It’s not often that the major health advocacy organizations join forces for a cause, so when the Centers for Disease Control and Prevention (CDC), American Diabetes Association (ADA), and the American Medical Association (AMA) enlisted the help of Ad Council to target the estimated 86 million people in the United States with prediabetes for a public service announcement, it speaks to the urgency with which we as a public should be treating the issue of prediabetes. Its message is clear: No one is excused from prediabetes.
From what we have seen of the campaign so far, it’s definitely attention-grabbing and a little irreverent. The campaign website Do I Have Prediabetes? and accompanying ads with their striking aqua and bright yellow and all-caps block letters are accompanied by a quick risk assessment that takes under a minute to complete. The video spots feature a doctor facetiously excusing his patients from prediabetes because they are “too busy” for lifestyle changes or because they really love bacon, for instance.
Given that 1 in 3 people in the US suffer from prediabetes, but only about 10% of people with prediabetes are aware they have it, the opportunity for a campaign like this is significant. Programs like the National Diabetes Prevention Program (NDPP), which is listed as a resource on the website, can help people with prediabetes halt or stall the progression of prediabetes to type 2 diabetes, but you can’t take action if you don’t know.
“We created the real-time test, which is the first of its kind and addresses people’s naivety of prediabetes, allowing prediabetes tests to be conducted in a 60-second TV commercial,” explains Corinna Falusi, Chief Creative Officer at Ogilvy & Mather Advertising New York. “Instead of educating the viewer in that 60-second spot, we are pushing them to take action in the moment and get results from that action.”
We had the opportunity to speak with the President-Elect of the American Medical Association, Dr. Andrew W. Gurman, M.D., about the campaign and ask him our questions.
Can you tell us about the target audience for the campaign and the reasons why prediabetes is the primary focus?
The target audience is pretty much anyone over the age of 40. We know the statistics. 86 million people in the U.S. have prediabetes, but 90% of them don’t know they have it. 30% of these individuals will transition to type 2 diabetes. Type 2 diabetes is potentially preventable. Not progressing to type 2 diabetes is far better than being a well-controlled person with type 2.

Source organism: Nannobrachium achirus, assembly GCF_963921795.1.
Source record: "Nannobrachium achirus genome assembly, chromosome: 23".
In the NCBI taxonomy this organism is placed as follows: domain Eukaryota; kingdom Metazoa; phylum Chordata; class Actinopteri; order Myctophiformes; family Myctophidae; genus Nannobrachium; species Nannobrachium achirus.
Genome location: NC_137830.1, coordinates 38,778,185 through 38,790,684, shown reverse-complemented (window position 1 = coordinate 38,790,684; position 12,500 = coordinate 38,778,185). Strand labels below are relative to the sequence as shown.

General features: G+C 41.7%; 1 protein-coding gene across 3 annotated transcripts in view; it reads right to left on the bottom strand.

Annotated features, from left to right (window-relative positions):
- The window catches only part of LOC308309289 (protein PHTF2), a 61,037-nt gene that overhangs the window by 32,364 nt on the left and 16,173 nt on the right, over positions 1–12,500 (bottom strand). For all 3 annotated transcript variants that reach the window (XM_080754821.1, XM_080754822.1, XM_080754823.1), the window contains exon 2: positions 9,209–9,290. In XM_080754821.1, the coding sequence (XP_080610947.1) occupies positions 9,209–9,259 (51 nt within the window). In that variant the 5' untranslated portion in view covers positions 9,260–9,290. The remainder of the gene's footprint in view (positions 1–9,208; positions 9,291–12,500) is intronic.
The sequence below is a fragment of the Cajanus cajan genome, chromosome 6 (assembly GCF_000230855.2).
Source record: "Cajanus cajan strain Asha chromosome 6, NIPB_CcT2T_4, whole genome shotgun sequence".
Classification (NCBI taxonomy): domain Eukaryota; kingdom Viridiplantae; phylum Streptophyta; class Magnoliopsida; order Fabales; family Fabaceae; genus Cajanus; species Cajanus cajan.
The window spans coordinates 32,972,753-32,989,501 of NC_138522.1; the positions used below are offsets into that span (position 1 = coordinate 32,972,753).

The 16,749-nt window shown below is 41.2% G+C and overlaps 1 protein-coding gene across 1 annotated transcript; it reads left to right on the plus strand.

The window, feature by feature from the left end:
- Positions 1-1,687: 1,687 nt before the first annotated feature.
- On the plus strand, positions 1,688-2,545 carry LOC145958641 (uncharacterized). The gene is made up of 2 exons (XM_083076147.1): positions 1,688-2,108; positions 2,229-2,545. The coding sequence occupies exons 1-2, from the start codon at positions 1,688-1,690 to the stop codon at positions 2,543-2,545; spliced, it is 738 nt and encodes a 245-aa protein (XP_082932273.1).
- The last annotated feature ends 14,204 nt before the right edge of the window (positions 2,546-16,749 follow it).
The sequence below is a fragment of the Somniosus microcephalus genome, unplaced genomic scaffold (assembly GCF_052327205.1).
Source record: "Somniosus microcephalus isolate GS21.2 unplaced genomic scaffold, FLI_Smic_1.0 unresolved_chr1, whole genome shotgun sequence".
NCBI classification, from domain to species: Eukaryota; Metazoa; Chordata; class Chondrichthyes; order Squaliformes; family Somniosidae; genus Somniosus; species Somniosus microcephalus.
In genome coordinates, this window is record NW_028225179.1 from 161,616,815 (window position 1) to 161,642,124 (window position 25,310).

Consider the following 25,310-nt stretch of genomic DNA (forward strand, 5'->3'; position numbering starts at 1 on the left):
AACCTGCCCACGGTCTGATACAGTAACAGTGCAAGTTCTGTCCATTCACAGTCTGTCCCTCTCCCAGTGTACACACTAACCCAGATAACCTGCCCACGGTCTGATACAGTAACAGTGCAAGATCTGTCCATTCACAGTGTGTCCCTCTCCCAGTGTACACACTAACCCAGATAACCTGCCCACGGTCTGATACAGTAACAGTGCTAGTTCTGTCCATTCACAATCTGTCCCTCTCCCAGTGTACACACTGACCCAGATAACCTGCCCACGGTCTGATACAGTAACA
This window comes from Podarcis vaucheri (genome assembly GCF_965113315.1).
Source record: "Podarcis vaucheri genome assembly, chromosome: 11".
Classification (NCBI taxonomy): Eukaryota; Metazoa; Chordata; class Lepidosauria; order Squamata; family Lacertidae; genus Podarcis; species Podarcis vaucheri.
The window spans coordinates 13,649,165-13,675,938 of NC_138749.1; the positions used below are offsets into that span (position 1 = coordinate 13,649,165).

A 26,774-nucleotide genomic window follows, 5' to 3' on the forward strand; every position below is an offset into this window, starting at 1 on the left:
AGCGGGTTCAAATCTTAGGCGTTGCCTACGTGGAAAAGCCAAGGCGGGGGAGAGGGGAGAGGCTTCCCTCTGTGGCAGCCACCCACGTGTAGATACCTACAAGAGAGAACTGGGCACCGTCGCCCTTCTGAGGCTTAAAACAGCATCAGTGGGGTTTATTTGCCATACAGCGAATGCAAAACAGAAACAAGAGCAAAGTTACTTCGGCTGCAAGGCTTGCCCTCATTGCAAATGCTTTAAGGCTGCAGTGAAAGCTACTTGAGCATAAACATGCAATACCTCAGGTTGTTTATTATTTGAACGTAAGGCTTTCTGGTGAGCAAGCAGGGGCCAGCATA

For people who learn that they’re at risk, which will be many people if the campaign is effective, the site urges them to speak to their doctors. Are there other actions that the campaign website endorses?
If people understand their risk and how incorporating changes – not even profound changes, changes like taking a walk regularly – could affect their risk, they are twice as likely to adopt these changes.
As the old Chinese proverb says, “A journey of a thousand miles begins with a single step.” People don’t have to incorporate these things all at once. They can start with ten minutes of activity, work up to thirty minutes daily.
People in the diabetes community are talking about these video ad spots, remarking on, as blogger Scott Johnson called it, their “sass” and featuring characters like a busy mom and a guy who doesn’t like to exercise and doesn’t want to give up eating his bacon. Can you tell us about the decision to use humor for the media spots rather than a more traditional – and some of us would describe as “scare tactic” – route?
The videos that accompany the campaign were developed for us pro bono by the marketing firm Ogilvy & Mather, in both English and Spanish, and are meant to grab people’s attention.
Humor can drive home a point as effectively as any other means. These are the same suggestions that doctors have been giving to patients for years, but this time, the packaging is different.
What were some of the challenges to coordinating these efforts between such large organizations – the American Medical Association, the American Diabetes Association, and the Centers for Disease Control?
The American Medical Association is dedicated to promoting the art and science of medicine and the betterment of public health. The surprise for us was how easy collaboration was. These are the three big players in public health and in diabetes specifically.
Thank you so much, Dr. Gurman. Is there anything else you’d like to share with our readers?
Well, I do have a great recipe for low carb cheesecake.
Oh, you’ve got to share it with us.
It’s definitely not low calorie, but it is low carb. You take your favorite New York style cheesecake recipe and replace the crust with crushed macadamia nuts and replace the sugar with Splenda.
It’s like you know us. Thanks!
We certainly hope the campaign will reach its intended audience and help people become aware that they might be at risk. Additionally, we hope that successes in coordinating the campaign between these large organizations pave the way for future collaborative campaigns toward the goal of improved public health.